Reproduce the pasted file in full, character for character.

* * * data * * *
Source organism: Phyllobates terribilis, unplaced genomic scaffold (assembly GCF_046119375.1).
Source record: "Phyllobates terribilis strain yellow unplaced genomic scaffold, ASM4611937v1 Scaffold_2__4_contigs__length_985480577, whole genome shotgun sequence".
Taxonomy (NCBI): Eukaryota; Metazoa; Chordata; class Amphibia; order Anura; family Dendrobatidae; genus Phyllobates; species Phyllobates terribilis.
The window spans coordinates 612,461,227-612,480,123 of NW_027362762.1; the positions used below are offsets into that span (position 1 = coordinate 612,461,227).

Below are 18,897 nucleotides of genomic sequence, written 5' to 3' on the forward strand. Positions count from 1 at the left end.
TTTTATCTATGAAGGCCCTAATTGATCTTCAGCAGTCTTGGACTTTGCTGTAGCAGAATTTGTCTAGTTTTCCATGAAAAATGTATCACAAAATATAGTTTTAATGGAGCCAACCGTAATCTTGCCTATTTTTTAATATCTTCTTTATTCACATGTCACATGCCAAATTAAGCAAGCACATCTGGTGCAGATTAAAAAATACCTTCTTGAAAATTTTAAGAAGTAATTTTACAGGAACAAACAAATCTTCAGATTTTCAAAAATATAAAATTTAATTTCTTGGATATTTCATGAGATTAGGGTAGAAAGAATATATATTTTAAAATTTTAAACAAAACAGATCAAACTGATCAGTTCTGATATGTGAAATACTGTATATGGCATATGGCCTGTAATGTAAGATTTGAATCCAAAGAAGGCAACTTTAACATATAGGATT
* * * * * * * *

Source organism: Phyllobates terribilis, unplaced genomic scaffold (assembly GCF_046119375.1).
Source record: "Phyllobates terribilis strain yellow unplaced genomic scaffold, ASM4611937v1 Scaffold_2__4_contigs__length_985480577, whole genome shotgun sequence".
Taxonomy (NCBI): Eukaryota; Metazoa; Chordata; class Amphibia; order Anura; family Dendrobatidae; genus Phyllobates; species Phyllobates terribilis.
The window spans coordinates 612,461,227-612,480,123 of NW_027362762.1; the positions used below are offsets into that span (position 1 = coordinate 612,461,227).

Below are 18,897 nucleotides of genomic sequence, written 5' to 3' on the forward strand. Positions count from 1 at the left end.
TTTTATCTATGAAGGCCCTAATTGATCTTCAGCAGTCTTGGACTTTGCTGTAGCAGAATTTGTCTAGTTTTCCATGAAAAATGTATCACAAAATATAGTTTTAATGGAGCCAACCGTAATCTTGCCTATTTTTTAATATCTTCTTTATTCACATGTCACATGCCAAATTAAGCAAGCACATCTGGTGCAGATTAAAAAATACCTTCTTGAAAATTTTAAGAAGTAATTTTACAGGAACAAACAAATCTTCAGATTTTCAAAAATATAAAATTTAATTTCTTGGATATTTCATGAGATTAGGGTAGAAAGAATATATATTTTAAAATTTTAAACAAAACAGATCAAACTGATCAGTTCTGATATGTGAAATACTGTATATGGCATATGGCCTGTAATGTAAGATTTGAATCCAAAGAAGGCAACTTTAACATATAGGATT